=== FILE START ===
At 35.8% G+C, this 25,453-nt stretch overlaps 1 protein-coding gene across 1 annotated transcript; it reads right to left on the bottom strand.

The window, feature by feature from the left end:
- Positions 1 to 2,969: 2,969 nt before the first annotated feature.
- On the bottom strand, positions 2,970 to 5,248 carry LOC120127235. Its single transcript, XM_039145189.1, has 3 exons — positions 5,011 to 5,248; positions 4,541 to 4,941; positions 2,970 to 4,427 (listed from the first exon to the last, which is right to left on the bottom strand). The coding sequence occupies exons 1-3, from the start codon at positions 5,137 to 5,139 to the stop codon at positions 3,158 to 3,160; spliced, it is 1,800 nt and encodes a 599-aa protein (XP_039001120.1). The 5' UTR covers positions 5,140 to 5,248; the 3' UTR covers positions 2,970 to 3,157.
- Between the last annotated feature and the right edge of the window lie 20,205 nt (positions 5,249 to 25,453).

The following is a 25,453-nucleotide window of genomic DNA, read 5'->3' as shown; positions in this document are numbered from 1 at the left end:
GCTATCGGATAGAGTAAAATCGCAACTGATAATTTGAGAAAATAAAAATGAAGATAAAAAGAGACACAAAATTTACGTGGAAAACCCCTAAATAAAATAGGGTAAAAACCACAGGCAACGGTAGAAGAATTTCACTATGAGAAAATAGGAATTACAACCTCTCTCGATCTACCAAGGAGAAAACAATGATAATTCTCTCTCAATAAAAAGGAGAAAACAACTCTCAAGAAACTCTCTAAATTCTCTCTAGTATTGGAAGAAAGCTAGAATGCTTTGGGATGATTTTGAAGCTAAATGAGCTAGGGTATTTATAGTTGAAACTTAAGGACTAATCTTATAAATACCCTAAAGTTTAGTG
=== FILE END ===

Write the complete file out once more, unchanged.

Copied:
At 35.8% G+C, this 25,453-nt stretch overlaps 1 protein-coding gene across 1 annotated transcript; it reads right to left on the bottom strand.

The window, feature by feature from the left end:
- Positions 1 to 2,969: 2,969 nt before the first annotated feature.
- On the bottom strand, positions 2,970 to 5,248 carry LOC120127235. Its single transcript, XM_039145189.1, has 3 exons — positions 5,011 to 5,248; positions 4,541 to 4,941; positions 2,970 to 4,427 (listed from the first exon to the last, which is right to left on the bottom strand). The coding sequence occupies exons 1-3, from the start codon at positions 5,137 to 5,139 to the stop codon at positions 3,158 to 3,160; spliced, it is 1,800 nt and encodes a 599-aa protein (XP_039001120.1). The 5' UTR covers positions 5,140 to 5,248; the 3' UTR covers positions 2,970 to 3,157.
- Between the last annotated feature and the right edge of the window lie 20,205 nt (positions 5,249 to 25,453).

The following is a 25,453-nucleotide window of genomic DNA, read 5'->3' as shown; positions in this document are numbered from 1 at the left end:
GCTATCGGATAGAGTAAAATCGCAACTGATAATTTGAGAAAATAAAAATGAAGATAAAAAGAGACACAAAATTTACGTGGAAAACCCCTAAATAAAATAGGGTAAAAACCACAGGCAACGGTAGAAGAATTTCACTATGAGAAAATAGGAATTACAACCTCTCTCGATCTACCAAGGAGAAAACAATGATAATTCTCTCTCAATAAAAAGGAGAAAACAACTCTCAAGAAACTCTCTAAATTCTCTCTAGTATTGGAAGAAAGCTAGAATGCTTTGGGATGATTTTGAAGCTAAATGAGCTAGGGTATTTATAGTTGAAACTTAAGGACTAATCTTATAAATACCCTAAAGTTTAGTG